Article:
Gorillas in the Jungle: Bwindi, Uganda

I knew it was a bad idea from the start, but my wife insisted. It is more than three hundred miles from Kampala to the remote corner of the country where the world’s few remaining mountain gorillas survive. The dense mountainous jungle is the spot where Uganda, Rwanda and the Congo converge. The far-flung patch of Central Africa often makes the news as the birthplace of Ebola and AIDS, and the deathbed of untold millions in the tribal clash between the Hutus and the Tutsis. I wasn’t enthusiastic about driving our old Volkswagen campervan into such a volatile region on our own.

But Amanda argued, “How many times in our life will we have the opportunity to see gorillas in the wild?” She said it in the tone of voice that made it clear she would not accept no for an answer.

I knew she was right. Years earlier when we decided to travel around the globe, we looked forward to being forced to conquer our fears and drive beyond the world we knew, the one that was guaranteed and insured. It’s funny how easy it was to contemplate stepping outside our comfort zone while sitting in our comfortable home. When reality hit, on the ground in Uganda, with no back up plan, no safety net, and no idea what was ahead, we felt entirely exposed.

Nearly half the world’s 600 mountain gorillas live in the Bwindi Impenetrable Forest, and Amanda was navigating us there using a hand-drawn map she had gotten from a gas station attendant in the small town of Kabale. The dirt roads were completely unmarked, and we stopped at a fork to ask directions from a hunched old man weeding a small plot. He pointed to the right to a trail that headed up a hill.

At the top we came to a swinging gate with a wooden, hand-painted sign dangling from it that announced we were entering the boundary of the Bwindi Forest. Amanda said, “Wow, we arrived faster than I thought we would,” as she jumped from the van and opened the gate. “That’s good. I’m getting hungry,” I said to myself.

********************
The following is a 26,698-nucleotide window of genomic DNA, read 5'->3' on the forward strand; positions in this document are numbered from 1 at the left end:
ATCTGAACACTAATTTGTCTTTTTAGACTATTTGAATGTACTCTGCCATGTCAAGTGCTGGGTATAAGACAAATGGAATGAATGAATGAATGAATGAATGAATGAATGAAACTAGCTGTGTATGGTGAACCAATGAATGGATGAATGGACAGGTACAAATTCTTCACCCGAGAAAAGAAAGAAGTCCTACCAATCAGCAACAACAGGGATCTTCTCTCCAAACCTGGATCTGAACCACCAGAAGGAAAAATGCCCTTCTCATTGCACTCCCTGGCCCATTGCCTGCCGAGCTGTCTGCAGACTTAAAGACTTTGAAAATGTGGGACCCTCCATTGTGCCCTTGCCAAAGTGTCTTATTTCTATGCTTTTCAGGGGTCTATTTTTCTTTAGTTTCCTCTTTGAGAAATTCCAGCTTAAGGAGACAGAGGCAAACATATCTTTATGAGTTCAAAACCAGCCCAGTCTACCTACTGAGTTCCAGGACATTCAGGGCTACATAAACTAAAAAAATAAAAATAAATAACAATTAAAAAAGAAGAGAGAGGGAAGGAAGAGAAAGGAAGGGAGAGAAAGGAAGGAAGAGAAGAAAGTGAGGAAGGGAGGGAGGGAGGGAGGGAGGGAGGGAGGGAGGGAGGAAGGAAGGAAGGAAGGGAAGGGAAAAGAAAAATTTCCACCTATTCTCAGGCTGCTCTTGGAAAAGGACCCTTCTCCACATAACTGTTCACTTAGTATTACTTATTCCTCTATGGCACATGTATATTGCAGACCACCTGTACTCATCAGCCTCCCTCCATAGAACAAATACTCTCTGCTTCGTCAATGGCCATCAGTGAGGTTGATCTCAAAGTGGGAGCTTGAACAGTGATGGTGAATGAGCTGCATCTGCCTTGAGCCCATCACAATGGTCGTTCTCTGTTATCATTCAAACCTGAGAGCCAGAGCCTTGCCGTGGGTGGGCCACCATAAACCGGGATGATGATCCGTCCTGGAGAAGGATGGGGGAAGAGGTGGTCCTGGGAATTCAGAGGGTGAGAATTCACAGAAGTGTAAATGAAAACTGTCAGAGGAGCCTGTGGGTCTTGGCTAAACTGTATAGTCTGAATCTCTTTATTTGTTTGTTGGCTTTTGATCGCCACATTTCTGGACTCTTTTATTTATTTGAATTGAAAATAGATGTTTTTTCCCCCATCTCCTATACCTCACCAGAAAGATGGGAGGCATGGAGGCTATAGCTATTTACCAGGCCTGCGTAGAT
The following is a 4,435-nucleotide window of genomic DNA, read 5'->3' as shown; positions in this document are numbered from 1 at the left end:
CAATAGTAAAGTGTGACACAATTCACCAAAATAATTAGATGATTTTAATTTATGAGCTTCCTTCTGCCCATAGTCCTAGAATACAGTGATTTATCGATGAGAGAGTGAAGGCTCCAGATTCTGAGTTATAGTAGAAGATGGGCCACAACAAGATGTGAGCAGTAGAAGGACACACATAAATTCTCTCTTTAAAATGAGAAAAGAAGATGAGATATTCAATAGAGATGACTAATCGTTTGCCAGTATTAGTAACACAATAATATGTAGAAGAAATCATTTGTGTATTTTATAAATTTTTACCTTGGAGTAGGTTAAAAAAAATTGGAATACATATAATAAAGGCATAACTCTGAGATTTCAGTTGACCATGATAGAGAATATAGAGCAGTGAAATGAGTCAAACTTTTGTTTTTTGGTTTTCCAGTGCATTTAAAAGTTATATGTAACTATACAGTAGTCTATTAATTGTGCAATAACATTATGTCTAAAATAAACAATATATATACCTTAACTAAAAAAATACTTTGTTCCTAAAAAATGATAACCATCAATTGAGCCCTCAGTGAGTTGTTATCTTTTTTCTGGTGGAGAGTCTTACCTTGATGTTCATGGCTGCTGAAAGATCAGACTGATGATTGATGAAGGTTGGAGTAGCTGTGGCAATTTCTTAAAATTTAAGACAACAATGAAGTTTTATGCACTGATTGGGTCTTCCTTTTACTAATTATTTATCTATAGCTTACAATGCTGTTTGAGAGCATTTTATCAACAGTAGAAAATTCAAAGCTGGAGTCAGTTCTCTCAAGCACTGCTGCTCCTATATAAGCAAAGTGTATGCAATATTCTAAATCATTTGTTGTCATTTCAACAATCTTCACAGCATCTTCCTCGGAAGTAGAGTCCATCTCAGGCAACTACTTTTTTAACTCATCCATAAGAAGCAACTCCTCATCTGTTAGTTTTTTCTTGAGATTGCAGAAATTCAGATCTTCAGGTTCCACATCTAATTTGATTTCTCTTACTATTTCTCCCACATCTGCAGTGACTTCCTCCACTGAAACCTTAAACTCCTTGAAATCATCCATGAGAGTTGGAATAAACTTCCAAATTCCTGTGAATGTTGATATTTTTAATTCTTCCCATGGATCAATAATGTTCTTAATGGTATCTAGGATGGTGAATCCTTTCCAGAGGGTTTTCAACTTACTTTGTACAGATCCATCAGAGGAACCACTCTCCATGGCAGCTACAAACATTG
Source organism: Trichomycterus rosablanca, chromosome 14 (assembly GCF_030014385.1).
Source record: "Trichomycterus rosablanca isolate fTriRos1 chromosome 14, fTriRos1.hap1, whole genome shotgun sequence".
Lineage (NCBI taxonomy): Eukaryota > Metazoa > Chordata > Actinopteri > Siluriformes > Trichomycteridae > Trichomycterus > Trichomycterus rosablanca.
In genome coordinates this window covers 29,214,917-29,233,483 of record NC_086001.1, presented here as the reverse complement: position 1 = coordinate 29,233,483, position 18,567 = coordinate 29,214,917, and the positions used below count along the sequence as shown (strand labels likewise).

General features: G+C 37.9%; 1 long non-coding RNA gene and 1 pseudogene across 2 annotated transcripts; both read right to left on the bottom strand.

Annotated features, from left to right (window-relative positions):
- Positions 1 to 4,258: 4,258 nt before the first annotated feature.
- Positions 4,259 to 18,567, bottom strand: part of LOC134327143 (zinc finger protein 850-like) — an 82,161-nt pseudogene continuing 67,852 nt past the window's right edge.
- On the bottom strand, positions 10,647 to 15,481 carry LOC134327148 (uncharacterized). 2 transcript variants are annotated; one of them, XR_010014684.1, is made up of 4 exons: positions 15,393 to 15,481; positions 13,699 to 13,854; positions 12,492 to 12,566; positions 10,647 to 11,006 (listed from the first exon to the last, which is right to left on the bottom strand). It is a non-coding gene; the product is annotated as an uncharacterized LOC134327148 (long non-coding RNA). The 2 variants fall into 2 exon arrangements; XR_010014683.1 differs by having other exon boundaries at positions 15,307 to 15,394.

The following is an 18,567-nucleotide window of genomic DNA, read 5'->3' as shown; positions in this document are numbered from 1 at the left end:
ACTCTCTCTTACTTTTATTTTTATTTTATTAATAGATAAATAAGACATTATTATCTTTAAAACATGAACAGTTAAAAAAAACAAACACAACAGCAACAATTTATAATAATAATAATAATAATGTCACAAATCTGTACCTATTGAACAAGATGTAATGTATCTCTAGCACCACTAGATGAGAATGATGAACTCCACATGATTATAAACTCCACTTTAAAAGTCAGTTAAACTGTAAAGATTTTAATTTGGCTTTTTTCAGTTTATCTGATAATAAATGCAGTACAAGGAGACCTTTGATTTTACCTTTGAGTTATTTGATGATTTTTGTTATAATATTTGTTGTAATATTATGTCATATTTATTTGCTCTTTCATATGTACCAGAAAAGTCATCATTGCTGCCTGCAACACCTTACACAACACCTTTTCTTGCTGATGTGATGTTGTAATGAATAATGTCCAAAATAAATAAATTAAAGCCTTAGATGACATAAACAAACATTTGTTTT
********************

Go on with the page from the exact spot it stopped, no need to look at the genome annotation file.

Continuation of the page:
The dirt road narrowed to a rugged trail with two brush-covered tire tracks. It wasn’t long before we crested another hill, turned a bend, and began to descend one of the steepest paths we had encountered in three years. I slammed on the brakes. “This isn’t gonna work. This is too steep. We’ve got to go back.”

I tried to reverse up the hill but the van did not have enough power. The tangled vines and vegetation grew to the edge of the path, leaving no room to turn around. I realized there was no going back and we continued down the rocky hill. The situation was rapidly disintegrating.

An hour later Amanda scanned the map in frustration and said, “We were supposed to pass two villages by now. I don’t understand.” All we had seen was the endless tropical forest. We continued on.

Starving and tired after many hours of excruciatingly slow driving, with the sun beginning to set, we came to a steep uphill section with large rounded boulders poking through the path. Disheartened and disoriented, we had no idea where we were or where the path led. I stopped the van at the bottom of the hill and together we walked up the path to scout out the course. When I saw what was ahead I knew it would be challenging even for a high-clearance four-wheel-drive vehicle. It was much steeper and rockier than any route we had ever driven. I tossed a rock into the vegetation and said to Amanda in laughing desperation, “This isn’t even a road. If we were on mountain bikes we would have to walk them up this hill.”

“Do you think we’ll make it?” she asked, concerned.

“We can’t turn back now. All we can do is move forward,” I answered without much hope.

I revved the engine and built up some momentum, then unleashed the feeble power of the van. I thought of all the things that could go wrong. Hitting one of the rocks incorrectly could break the suspension or a tie-rod, leaving us stranded. Something simple like a busted shock absorber, and we would spend the night wherever we stopped rolling. As we hit the first bump I thought, “What have I gotten myself into?”